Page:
By now we’re all well aware of “superbugs,” or antibiotic resistant bacteria. These terrifying pathogens present a grave threat to the future of human health, because they’ve grown immune to our best medical treatments.
But not all superbugs are created equal. Some are certainly more common than others, and certain strains carry a higher mortality risk. Perhaps the most dangerous superbug is Carbapenem-resistant Enterobacteriacea, also known as CRE.
It’s been called a “nightmare” superbug, and is considered among the most dangerous superbugs by the World Health Organization. CRE is immune to pretty much every form of antibiotic, and typically kills half of its victims. Unlike antibiotic resistant staph infections, which are frequently mentioned in the news, you’ve probably never heard of CRE. That’s because this bacteria typically only shows up in hospital patients. It normally resides harmlessly in the gut, until certain medical procedures accidentally transfer it to the bloodstream. So long as CRE stays in that environment, it’s not something the average person has to worry about.
Unfortunately, that state of affairs has changed. Last December, six people in Colorado were infected with CRE, and miraculously they all survived. What’s so puzzling and alarming about this, is that it appears none of these individuals were infected in a hospital.
But the six people in the new report had not stayed in a health care facility for at least a year before they contracted the infection. They had not recently undergone surgery or dialysis, either, and hadn’t received any invasive devices, such as having a catheter or feeding tube inserted — all of which can be risk factors for CRE infections, the report said.
Thus, the six cases appear to be “community-associated” CRE infections, meaning the patients may have picked up these bacteria from somewhere in their everyday lives, outside of a health care setting.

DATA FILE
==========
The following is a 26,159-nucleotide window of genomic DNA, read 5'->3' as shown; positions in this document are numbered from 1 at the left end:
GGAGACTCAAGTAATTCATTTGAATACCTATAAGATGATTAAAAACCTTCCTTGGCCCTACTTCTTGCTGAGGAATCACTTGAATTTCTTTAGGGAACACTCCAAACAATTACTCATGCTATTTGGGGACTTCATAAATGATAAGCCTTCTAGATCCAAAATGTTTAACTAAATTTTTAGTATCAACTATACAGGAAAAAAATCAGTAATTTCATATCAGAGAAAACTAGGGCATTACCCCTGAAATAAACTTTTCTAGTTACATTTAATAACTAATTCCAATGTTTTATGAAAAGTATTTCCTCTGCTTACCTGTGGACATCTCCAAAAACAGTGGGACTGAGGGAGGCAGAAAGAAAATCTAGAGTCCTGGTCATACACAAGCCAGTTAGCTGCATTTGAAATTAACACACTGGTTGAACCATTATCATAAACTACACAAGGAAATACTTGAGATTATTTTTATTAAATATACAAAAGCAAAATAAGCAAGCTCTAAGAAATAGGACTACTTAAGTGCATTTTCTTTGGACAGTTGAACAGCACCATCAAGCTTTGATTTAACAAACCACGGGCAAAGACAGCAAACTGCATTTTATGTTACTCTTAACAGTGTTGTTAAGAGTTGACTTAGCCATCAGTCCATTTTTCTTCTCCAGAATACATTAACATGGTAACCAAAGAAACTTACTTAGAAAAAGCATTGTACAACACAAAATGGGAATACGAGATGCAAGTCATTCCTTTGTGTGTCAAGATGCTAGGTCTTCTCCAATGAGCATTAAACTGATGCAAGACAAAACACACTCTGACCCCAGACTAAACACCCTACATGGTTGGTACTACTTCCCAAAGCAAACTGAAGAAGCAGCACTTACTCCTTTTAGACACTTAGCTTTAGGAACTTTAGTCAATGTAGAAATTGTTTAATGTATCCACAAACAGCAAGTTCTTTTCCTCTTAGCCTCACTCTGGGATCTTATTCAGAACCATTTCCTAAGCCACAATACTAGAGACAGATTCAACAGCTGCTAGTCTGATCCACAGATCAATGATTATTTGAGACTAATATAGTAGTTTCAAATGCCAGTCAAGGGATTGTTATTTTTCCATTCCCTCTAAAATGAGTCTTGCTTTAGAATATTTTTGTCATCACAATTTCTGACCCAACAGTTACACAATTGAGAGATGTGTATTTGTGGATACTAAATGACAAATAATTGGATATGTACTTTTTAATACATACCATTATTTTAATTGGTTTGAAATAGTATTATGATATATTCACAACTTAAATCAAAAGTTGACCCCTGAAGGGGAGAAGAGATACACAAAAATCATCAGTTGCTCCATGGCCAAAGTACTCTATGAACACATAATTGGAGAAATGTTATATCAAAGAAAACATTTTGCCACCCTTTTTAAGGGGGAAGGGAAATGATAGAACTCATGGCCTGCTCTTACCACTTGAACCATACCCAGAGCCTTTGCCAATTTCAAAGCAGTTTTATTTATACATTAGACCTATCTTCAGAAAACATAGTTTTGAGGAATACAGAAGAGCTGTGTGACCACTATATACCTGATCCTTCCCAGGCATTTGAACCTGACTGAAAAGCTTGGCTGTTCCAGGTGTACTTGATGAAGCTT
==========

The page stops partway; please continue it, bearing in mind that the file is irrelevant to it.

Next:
CRE infections outside of a health care setting are “unusual for these bacteria,” said study researcher Sarah Janelle, a health care-associated infections epidemiologist at the Colorado Department of Public Health and Environment. These six cases suggest that “these bacteria might be moving from health care to community settings,” Janelle told Live Science. “Further surveillance of CRE is needed to determine whether this pattern continues in Colorado and to determine if this trend is occurring in other parts of the United States,” Janelle said.
Pretty much the only thing these patients had in common, is that they all suffered from urinary tract infections at some point in the last two years. Considering how common UTI’s are and how long that timeline is, that doesn’t really solve the mystery of how they became infected with CRE. None of these individuals seem connected in any way.
All we know is that one of the world’s most lethal superbugs has somehow made the leap from an isolated hospital setting, to the general public. It’s a rare and frightening pathogen, that may not remain rare in the near future.